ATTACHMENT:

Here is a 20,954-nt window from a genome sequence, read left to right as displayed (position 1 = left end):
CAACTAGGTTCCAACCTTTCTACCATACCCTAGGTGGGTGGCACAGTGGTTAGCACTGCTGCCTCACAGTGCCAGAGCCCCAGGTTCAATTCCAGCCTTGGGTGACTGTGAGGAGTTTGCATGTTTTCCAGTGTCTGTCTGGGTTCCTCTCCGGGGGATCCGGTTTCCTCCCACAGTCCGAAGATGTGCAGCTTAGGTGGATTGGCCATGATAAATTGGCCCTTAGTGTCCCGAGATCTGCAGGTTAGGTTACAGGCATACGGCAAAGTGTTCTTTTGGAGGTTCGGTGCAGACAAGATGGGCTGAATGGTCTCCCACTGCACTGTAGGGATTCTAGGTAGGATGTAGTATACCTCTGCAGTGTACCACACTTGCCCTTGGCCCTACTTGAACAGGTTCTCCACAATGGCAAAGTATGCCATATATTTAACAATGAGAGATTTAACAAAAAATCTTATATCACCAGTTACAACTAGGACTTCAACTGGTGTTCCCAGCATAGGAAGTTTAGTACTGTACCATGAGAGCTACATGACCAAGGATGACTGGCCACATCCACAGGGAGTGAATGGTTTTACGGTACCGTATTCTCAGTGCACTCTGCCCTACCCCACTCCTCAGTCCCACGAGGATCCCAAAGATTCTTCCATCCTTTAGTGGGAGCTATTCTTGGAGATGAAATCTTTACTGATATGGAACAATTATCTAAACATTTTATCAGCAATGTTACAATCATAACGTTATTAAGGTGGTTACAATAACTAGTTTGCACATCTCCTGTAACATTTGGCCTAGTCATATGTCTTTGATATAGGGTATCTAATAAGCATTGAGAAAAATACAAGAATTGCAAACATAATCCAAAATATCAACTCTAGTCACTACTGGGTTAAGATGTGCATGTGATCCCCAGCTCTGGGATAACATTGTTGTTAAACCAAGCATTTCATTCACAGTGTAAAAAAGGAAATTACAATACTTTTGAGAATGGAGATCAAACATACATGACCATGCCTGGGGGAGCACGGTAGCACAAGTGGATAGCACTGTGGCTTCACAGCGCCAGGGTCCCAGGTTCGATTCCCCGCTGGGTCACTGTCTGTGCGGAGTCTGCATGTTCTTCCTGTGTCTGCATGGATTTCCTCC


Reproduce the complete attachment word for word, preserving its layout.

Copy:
Here is a 20,954-nt window from a genome sequence, read left to right as displayed (position 1 = left end):
CAACTAGGTTCCAACCTTTCTACCATACCCTAGGTGGGTGGCACAGTGGTTAGCACTGCTGCCTCACAGTGCCAGAGCCCCAGGTTCAATTCCAGCCTTGGGTGACTGTGAGGAGTTTGCATGTTTTCCAGTGTCTGTCTGGGTTCCTCTCCGGGGGATCCGGTTTCCTCCCACAGTCCGAAGATGTGCAGCTTAGGTGGATTGGCCATGATAAATTGGCCCTTAGTGTCCCGAGATCTGCAGGTTAGGTTACAGGCATACGGCAAAGTGTTCTTTTGGAGGTTCGGTGCAGACAAGATGGGCTGAATGGTCTCCCACTGCACTGTAGGGATTCTAGGTAGGATGTAGTATACCTCTGCAGTGTACCACACTTGCCCTTGGCCCTACTTGAACAGGTTCTCCACAATGGCAAAGTATGCCATATATTTAACAATGAGAGATTTAACAAAAAATCTTATATCACCAGTTACAACTAGGACTTCAACTGGTGTTCCCAGCATAGGAAGTTTAGTACTGTACCATGAGAGCTACATGACCAAGGATGACTGGCCACATCCACAGGGAGTGAATGGTTTTACGGTACCGTATTCTCAGTGCACTCTGCCCTACCCCACTCCTCAGTCCCACGAGGATCCCAAAGATTCTTCCATCCTTTAGTGGGAGCTATTCTTGGAGATGAAATCTTTACTGATATGGAACAATTATCTAAACATTTTATCAGCAATGTTACAATCATAACGTTATTAAGGTGGTTACAATAACTAGTTTGCACATCTCCTGTAACATTTGGCCTAGTCATATGTCTTTGATATAGGGTATCTAATAAGCATTGAGAAAAATACAAGAATTGCAAACATAATCCAAAATATCAACTCTAGTCACTACTGGGTTAAGATGTGCATGTGATCCCCAGCTCTGGGATAACATTGTTGTTAAACCAAGCATTTCATTCACAGTGTAAAAAAGGAAATTACAATACTTTTGAGAATGGAGATCAAACATACATGACCATGCCTGGGGGAGCACGGTAGCACAAGTGGATAGCACTGTGGCTTCACAGCGCCAGGGTCCCAGGTTCGATTCCCCGCTGGGTCACTGTCTGTGCGGAGTCTGCATGTTCTTCCTGTGTCTGCATGGATTTCCTCC